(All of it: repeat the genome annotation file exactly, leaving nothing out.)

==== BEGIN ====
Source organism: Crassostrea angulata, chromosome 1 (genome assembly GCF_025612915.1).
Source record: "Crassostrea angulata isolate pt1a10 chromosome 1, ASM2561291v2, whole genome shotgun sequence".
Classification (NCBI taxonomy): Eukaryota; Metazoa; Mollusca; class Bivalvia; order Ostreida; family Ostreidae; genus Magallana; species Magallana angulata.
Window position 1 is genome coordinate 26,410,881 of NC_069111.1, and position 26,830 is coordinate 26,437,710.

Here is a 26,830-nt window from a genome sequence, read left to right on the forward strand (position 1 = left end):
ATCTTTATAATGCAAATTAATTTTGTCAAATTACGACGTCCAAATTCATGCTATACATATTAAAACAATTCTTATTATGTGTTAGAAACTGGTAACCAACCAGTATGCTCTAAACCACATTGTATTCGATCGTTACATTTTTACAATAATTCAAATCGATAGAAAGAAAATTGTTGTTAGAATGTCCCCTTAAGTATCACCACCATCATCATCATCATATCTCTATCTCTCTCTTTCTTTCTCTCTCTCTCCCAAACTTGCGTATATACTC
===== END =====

Source organism: Crassostrea angulata, chromosome 1 (genome assembly GCF_025612915.1).
Source record: "Crassostrea angulata isolate pt1a10 chromosome 1, ASM2561291v2, whole genome shotgun sequence".
Classification (NCBI taxonomy): Eukaryota; Metazoa; Mollusca; class Bivalvia; order Ostreida; family Ostreidae; genus Magallana; species Magallana angulata.
Window position 1 is genome coordinate 26,410,881 of NC_069111.1, and position 26,830 is coordinate 26,437,710.

Here is a 26,830-nt window from a genome sequence, read left to right on the forward strand (position 1 = left end):
ATCTTTATAATGCAAATTAATTTTGTCAAATTACGACGTCCAAATTCATGCTATACATATTAAAACAATTCTTATTATGTGTTAGAAACTGGTAACCAACCAGTATGCTCTAAACCACATTGTATTCGATCGTTACATTTTTACAATAATTCAAATCGATAGAAAGAAAATTGTTGTTAGAATGTCCCCTTAAGTATCACCACCATCATCATCATCATATCTCTATCTCTCTCTTTCTTTCTCTCTCTCTCCCAAACTTGCGTATATACTC